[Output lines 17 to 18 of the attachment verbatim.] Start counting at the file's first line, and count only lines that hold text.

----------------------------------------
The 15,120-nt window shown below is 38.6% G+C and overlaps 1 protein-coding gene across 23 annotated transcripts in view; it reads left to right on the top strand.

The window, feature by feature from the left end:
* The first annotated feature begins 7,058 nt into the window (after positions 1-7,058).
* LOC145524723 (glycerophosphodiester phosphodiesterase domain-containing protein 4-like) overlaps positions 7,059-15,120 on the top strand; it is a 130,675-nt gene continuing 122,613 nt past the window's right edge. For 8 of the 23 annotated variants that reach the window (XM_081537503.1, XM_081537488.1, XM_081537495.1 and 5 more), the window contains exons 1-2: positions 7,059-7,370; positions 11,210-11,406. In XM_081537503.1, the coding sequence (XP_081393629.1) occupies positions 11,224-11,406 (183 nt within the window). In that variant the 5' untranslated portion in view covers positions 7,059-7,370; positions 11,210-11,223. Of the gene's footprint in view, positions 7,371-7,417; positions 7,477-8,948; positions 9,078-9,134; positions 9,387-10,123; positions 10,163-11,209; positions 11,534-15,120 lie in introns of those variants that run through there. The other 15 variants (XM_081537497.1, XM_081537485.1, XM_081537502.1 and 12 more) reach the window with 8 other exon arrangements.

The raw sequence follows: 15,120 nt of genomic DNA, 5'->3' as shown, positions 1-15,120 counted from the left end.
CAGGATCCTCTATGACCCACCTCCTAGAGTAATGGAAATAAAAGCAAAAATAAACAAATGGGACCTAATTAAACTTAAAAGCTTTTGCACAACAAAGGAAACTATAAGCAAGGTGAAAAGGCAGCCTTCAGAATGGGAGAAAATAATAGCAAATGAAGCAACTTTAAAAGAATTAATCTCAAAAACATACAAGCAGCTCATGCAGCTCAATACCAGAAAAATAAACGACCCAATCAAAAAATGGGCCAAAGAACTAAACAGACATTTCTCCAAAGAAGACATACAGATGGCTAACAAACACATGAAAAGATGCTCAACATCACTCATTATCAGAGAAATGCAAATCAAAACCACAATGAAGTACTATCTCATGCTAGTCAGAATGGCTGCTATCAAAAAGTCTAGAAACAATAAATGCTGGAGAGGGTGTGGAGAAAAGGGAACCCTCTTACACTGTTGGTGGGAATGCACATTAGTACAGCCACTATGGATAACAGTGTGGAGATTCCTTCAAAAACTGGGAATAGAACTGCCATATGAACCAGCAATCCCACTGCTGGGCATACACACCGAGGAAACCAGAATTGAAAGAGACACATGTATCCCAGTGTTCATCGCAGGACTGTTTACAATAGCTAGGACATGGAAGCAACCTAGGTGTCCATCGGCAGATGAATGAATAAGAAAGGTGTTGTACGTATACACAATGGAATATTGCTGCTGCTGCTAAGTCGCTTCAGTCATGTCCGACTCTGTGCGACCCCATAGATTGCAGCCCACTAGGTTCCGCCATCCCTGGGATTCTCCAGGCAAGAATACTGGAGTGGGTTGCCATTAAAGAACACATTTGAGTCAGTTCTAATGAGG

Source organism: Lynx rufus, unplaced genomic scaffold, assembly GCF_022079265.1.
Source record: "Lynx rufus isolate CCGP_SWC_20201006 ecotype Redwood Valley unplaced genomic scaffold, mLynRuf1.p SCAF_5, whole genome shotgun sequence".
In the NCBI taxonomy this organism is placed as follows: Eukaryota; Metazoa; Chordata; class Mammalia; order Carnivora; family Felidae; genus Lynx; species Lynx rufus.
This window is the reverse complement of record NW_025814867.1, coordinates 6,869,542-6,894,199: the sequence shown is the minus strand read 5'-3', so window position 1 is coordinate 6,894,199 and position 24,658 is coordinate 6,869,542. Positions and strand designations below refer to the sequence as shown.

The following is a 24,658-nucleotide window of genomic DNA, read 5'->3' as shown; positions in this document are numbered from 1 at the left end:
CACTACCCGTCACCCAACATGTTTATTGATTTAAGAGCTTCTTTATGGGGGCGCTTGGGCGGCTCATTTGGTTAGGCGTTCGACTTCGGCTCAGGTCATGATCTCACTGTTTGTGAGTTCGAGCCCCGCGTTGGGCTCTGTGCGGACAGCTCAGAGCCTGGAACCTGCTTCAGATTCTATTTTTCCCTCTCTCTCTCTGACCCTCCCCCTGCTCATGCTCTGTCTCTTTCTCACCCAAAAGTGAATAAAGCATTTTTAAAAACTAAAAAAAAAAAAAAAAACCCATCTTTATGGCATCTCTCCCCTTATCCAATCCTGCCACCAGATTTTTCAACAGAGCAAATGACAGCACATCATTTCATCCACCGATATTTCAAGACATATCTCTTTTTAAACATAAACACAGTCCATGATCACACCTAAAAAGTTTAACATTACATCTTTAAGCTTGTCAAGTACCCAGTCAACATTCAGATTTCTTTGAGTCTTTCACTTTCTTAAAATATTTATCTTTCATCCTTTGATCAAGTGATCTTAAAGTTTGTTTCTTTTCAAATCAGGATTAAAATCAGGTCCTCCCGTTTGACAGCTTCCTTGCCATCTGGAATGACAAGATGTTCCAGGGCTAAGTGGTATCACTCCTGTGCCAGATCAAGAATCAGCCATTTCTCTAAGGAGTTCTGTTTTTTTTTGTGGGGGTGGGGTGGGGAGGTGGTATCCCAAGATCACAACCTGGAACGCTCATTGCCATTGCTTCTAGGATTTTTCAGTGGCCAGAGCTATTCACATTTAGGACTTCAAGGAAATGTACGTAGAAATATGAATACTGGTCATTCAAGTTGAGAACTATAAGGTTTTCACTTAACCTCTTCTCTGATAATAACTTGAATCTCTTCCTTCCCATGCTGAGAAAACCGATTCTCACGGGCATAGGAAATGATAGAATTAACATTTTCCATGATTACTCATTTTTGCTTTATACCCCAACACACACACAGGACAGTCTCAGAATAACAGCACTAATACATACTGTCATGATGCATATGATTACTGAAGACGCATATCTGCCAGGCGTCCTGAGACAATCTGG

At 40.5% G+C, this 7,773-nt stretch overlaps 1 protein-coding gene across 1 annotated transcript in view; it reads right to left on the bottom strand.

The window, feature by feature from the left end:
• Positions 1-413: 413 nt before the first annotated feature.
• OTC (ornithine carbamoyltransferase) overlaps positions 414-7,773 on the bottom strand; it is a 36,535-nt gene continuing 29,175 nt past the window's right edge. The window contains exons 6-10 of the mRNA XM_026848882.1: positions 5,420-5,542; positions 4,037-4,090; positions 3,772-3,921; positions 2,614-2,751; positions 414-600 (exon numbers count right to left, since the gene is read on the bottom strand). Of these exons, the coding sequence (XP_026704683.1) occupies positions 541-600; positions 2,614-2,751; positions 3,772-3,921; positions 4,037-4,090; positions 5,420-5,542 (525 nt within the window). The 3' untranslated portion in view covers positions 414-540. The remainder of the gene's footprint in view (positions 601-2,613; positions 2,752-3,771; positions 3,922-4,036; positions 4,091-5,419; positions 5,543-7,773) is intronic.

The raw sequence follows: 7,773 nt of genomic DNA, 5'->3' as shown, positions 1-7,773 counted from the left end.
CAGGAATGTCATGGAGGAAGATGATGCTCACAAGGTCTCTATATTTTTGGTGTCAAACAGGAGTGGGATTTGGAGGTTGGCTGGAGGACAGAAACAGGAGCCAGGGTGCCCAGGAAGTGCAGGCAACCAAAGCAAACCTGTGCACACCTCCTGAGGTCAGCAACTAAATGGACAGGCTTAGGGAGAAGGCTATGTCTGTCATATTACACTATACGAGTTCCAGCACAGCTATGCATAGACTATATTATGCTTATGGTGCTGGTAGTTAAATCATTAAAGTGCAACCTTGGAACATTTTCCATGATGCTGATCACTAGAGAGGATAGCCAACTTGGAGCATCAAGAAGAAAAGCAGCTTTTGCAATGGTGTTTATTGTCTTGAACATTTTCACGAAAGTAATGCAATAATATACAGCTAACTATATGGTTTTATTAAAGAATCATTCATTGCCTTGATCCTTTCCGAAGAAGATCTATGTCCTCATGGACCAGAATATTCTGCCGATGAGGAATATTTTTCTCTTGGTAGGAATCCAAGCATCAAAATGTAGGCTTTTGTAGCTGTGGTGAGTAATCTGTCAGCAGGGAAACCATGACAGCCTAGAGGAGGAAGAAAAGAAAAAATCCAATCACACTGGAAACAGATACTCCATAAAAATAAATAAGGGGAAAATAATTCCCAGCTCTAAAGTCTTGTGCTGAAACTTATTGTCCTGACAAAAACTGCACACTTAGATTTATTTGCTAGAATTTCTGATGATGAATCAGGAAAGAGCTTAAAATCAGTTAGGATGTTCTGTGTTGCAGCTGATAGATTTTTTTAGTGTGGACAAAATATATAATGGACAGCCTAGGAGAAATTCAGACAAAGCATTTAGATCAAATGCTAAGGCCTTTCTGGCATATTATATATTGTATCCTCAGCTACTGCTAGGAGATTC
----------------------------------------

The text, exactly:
The raw sequence follows: 7,773 nt of genomic DNA, 5'->3' as shown, positions 1-7,773 counted from the left end.
CAGGAATGTCATGGAGGAAGATGATGCTCACAAGGTCTCTATATTTTTGGTGTCAAACAGGAGTGGGATTTGGAGGTTGGCTGGAGGACAGAAACAGGAGCCAGGGTGCCCAGGAAGTGCAGGCAACCAAAGCAAACCTGTGCACACCTCCTGAGGTCAGCAACTAAATGGACAGGCTTAGGGAGAAGGCTATGTCTGTCATATTACACTATACGAGTTCCAGCACAGCTATGCATAGACTATATTATGCTTATGGTGCTGGTAGTTAAATCATTAAAGTGCAACCTTGGAACATTTTCCATGATGCTGATCACTAGAGAGGATAGCCAACTTGGAGCATCAAGAAGAAAAGCAGCTTTTGCAATGGTGTTTATTGTCTTGAACATTTTCACGAAAGTAATGCAATAATATACAGCTAACTATATGGTTTTATTAAAGAATCATTCATTGCCTTGATCCTTTCCGAAGAAGATCTATGTCCTCATGGACCAGAATATTCTGCCGATGAGGAATATTTTTCTCTTGGTAGGAATCCAAGCATCAAAATGTAGGCTTTTGTAGCTGTGGTGAGTAATCTGTCAGCAGGGAAACCATGACAGCCTAGAGGAGGAAGAAAAGAAAAAATCCAATCACACTGGAAACAGATACTCCATAAAAATAAATAAGGGGAAAATAATTCCCAGCTCTAAAGTCTTGTGCTGAAACTTATTGTCCTGACAAAAACTGCACACTTAGATTTATTTGCTAGAATTTCTGATGATGAATCAGGAAAGAGCTTAAAATCAGTTAGGATGTTCTGTGTTGCAGCTGATAGATTTTTTTAGTGTGGACAAAATATATAATGGACAGCCTAGGAGAAATTCAGACAAAGCATTTAGATCAAATGCTAAGGCCTTTCTGGCATATTATATATTGTATCCTCAGCTACTGCTAGGAGATTC